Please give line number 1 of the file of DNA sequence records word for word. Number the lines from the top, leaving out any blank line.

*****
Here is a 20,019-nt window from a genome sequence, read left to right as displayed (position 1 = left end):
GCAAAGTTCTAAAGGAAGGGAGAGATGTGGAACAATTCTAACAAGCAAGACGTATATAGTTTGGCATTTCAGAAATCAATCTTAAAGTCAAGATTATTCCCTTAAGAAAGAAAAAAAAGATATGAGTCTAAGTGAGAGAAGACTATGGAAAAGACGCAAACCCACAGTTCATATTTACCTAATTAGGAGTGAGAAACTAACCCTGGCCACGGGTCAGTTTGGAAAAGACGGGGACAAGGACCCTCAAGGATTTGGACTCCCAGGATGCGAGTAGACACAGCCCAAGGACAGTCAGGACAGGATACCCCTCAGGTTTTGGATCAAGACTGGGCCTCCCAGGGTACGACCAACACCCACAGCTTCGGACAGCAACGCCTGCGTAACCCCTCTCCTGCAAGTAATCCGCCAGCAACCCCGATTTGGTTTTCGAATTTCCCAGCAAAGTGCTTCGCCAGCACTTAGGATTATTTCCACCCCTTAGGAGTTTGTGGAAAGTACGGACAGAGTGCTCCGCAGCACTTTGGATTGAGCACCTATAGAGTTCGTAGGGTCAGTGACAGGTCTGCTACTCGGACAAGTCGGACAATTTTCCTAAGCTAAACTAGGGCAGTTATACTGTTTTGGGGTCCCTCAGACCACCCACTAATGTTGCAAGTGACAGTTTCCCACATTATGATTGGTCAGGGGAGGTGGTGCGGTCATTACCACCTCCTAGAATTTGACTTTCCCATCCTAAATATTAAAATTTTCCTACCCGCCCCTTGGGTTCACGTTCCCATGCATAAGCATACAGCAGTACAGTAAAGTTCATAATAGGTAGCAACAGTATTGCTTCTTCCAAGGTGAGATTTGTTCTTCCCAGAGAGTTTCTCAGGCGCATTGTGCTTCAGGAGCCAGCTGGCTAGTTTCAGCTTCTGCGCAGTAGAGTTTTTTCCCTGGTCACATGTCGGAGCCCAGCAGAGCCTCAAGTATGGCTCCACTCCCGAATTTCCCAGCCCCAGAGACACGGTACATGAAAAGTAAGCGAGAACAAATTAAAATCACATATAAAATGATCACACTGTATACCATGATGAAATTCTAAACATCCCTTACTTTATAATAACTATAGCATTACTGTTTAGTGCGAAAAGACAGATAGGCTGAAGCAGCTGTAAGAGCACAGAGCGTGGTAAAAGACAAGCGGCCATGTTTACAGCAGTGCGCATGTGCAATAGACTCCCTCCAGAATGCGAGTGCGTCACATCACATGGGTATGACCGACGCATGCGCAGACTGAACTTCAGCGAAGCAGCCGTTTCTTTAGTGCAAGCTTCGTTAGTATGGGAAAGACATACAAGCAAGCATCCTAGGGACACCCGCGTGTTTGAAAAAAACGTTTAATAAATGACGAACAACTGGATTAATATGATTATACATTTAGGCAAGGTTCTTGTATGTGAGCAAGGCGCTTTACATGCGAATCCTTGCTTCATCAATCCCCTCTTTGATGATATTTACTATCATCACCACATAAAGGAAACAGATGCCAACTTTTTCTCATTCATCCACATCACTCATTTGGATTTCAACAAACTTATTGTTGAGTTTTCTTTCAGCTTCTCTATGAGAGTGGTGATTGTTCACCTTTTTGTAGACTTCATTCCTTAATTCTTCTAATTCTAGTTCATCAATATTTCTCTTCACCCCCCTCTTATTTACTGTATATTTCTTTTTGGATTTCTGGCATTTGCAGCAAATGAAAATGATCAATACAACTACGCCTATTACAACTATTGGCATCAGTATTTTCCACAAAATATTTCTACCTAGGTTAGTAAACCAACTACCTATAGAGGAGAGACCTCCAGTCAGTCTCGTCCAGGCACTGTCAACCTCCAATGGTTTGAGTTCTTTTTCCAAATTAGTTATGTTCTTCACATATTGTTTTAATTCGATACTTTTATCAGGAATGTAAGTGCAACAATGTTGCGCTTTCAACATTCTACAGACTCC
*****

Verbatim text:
Here is a 20,019-nt window from a genome sequence, read left to right as displayed (position 1 = left end):